There’s a significant price break at around $600 and up for a light bike with smooth gears and strong brakes. You get a really nice hybrid like my current ride, for $750 that will last… until it gets stolen (most likely). Since I park it inside every night I’m hoping it’s safe for another 10 years; so depreciation is about $75 per year. I also bought a $5 can of awful spray paint and $10 worth of huge bumper stickers to uglify it and reduce its resale value to thieves.
Parking – free and usually right in front of your destination. My one cost was a very nice Kryptonite lock for it (bike theft is a huge problem in Toronto, it may vary in your area) that was $60.
Lights, helmets etc – I use LED lights that cost $10 each, a $30 helmet and some reflective tape for safety. I also bought some pannier bags ($20) to carry stuff and a courier’s bag ($35).
Other accessories – this is where it’s possible to spend much more money. Why? The more gear you have, the more you can ride your bike in a variety of conditions. In Toronto, I find I can ride except for when snow is on the ground. I could ride then, but you never know if black ice is underneath your wheels until it’s too late. Still, the plowing is good enough that this only stops me a couple of weeks of the year, usually when it’s too cold to ride anyway.
Winter riding gear usually includes:
- a neck warmer or face mask. (I find this to be most essential. I hate cold on my face.) ($3)
- warm socks that will also keep moisture or sweat away from your skin ($20 for a couple of pairs)
- warm shoes or boots ($40)
- warm gloves (leather usually works) or mitts (a fleece mitten with a separate goretex cover is toasty) ($35)
- fleece helmet liner to protect your ears ($5)
- goggles if the wind or cold makes your eyes tear ($25)
Wet weather riding:
This is handy to have if you are commuting in a rainy climate. You need your bike to be reliable, and weather can’t stop you. You can get an inexpensive rainsuit for under $50, but it’ll get sweaty on longer rides. Once you’re a committed cyclist, put these items on your birthday wish list and you’ll enjoy protection that is rainproof and comfortable, even if it is geeky looking.
- goretex jacket ($300) complete with nerdy reflective safety strips.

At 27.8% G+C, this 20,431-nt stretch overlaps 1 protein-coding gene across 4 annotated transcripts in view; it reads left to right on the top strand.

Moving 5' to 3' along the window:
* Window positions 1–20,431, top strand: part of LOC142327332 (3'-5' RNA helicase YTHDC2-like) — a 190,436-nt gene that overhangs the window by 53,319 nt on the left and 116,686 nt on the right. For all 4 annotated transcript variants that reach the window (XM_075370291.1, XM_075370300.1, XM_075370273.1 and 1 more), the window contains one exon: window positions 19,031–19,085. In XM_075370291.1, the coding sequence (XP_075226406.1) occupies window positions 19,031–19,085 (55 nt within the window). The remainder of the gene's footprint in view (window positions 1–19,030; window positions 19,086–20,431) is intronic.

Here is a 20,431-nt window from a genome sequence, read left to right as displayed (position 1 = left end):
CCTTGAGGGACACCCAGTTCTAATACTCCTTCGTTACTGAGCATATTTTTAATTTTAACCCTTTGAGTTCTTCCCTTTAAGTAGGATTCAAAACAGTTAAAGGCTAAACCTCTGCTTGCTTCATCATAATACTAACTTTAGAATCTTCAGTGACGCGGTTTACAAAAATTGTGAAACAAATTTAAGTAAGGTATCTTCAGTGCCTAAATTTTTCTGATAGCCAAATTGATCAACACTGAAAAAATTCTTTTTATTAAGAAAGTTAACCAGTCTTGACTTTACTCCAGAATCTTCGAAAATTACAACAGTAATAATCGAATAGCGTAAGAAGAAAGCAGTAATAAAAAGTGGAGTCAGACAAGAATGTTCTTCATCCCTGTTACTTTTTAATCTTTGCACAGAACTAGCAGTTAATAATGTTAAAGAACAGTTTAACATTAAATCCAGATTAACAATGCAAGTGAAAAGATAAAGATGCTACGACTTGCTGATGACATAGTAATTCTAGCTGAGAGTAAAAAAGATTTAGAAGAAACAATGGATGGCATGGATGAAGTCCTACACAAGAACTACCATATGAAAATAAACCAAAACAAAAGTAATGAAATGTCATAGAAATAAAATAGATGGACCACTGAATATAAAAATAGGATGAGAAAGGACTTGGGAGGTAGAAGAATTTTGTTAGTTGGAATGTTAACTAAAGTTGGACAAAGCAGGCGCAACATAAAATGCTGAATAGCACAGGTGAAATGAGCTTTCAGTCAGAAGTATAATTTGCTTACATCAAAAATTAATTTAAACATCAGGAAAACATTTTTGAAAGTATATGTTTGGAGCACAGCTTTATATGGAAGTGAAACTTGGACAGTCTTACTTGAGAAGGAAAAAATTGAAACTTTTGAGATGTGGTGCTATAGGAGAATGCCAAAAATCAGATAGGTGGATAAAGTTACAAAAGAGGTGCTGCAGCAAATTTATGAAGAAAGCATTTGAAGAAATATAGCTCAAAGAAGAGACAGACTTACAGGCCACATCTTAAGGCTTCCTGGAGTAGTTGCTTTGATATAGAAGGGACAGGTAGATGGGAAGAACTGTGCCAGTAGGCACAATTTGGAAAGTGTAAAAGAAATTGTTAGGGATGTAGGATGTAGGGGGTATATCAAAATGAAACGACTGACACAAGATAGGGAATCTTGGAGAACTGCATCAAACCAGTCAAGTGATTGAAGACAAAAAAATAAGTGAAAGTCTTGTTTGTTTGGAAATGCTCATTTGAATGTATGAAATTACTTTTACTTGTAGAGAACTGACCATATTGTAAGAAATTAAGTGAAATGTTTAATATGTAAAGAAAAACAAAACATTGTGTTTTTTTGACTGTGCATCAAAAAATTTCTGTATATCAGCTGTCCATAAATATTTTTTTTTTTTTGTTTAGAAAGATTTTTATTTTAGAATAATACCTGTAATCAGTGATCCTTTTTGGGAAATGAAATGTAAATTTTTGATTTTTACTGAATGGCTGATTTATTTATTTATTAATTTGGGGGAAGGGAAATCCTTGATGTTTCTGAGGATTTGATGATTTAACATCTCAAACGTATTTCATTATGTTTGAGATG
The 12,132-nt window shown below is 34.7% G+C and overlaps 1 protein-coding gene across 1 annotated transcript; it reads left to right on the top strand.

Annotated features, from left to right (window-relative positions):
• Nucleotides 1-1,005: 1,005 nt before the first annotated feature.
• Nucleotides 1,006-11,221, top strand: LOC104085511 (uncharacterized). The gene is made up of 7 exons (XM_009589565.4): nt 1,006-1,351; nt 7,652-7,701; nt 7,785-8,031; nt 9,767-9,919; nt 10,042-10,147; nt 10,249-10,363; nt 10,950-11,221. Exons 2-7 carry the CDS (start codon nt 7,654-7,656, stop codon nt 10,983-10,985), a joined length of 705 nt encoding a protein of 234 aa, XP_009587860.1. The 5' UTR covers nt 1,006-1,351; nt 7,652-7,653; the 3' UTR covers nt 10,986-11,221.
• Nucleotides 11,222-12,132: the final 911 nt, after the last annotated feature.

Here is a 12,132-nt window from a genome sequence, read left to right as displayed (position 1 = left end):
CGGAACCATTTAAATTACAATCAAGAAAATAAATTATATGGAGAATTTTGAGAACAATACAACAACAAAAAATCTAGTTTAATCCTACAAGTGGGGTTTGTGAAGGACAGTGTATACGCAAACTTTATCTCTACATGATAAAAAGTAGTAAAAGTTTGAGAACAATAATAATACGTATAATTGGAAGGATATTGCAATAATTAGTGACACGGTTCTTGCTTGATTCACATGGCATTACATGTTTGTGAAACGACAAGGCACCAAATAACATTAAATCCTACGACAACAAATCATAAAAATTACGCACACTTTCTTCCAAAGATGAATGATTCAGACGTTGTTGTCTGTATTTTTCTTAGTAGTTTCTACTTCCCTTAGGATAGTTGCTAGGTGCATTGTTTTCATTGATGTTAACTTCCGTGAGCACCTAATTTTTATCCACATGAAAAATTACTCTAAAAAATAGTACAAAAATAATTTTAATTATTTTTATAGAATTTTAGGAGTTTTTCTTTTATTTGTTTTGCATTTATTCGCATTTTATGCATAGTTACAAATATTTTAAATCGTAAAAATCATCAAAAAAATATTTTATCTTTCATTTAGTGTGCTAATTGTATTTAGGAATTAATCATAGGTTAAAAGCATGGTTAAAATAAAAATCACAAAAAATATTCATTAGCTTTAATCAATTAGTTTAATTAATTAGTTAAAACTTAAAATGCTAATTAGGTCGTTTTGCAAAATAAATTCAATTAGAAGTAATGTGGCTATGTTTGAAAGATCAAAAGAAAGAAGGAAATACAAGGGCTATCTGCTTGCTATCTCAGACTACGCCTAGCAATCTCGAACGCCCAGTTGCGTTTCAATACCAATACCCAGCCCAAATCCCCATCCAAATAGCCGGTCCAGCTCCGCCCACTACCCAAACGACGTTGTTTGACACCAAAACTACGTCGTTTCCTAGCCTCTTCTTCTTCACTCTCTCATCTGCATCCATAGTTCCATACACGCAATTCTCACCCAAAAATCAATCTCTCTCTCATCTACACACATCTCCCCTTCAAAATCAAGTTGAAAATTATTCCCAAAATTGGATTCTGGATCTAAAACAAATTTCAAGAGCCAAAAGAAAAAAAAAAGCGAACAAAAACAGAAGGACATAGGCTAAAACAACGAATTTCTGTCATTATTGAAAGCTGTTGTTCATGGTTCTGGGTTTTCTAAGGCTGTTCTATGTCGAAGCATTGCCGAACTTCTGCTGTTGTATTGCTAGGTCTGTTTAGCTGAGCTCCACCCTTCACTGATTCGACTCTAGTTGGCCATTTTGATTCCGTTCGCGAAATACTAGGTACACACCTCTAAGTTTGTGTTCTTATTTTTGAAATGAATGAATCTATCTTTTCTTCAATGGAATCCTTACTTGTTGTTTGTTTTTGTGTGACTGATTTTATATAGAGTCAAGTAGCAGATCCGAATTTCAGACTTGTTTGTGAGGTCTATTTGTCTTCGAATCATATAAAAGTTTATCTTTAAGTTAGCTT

- goretex pants ($200)
- goretex boot covers ($50)
5. That thing called weather
People often think riding a bike in winter is very cold, but actually you can work up some body heat with a burst of speed. It’s actually warmer than walking or standing around for a bus. Yes, on bitterly cold days it’s wonderful to wear silk long underwear and warm sweaters, but you get hot quite quickly. Protecting your extremities is the most challenging and important task.
The most important part of riding in warm weather is going slowly. Your speed will create a steady breeze without getting you sweaty, and will actually be more comfortable than walking or standing in the same weather.
As a side note, riding your bike might require other, subtle changes in what you wear. Jeans often irritate your skin on a bike and don’t protect against cold or wet at all. Consequently, I have a variety of pants in my wardrobe. Similarly, shoes with closed toes are more practical and useful, although you will actually do better with high heels on a bike than with walking. Spandex shorts and shirts are really more useful for recreational biking where you will be getting sweaty and riding for long periods. Commuting by bike is much more leisurely and rarely involves breaking a sweat, although layering your clothes will help you respond to changes in the weather.
I hope I’ve convinced you to consider the benefits of cycling. The truth is that most of you probably have a bike collecting dust, don’t you? If you consider the benefits of using it, you will be more motivated to overcome whatever barriers are keeping you off the roads. It’s a frugal lifestyle change that will help keep you healthy and cut down on pollution in your city. How often does that happen? Good luck and feel free to ask me more questions about how to get started.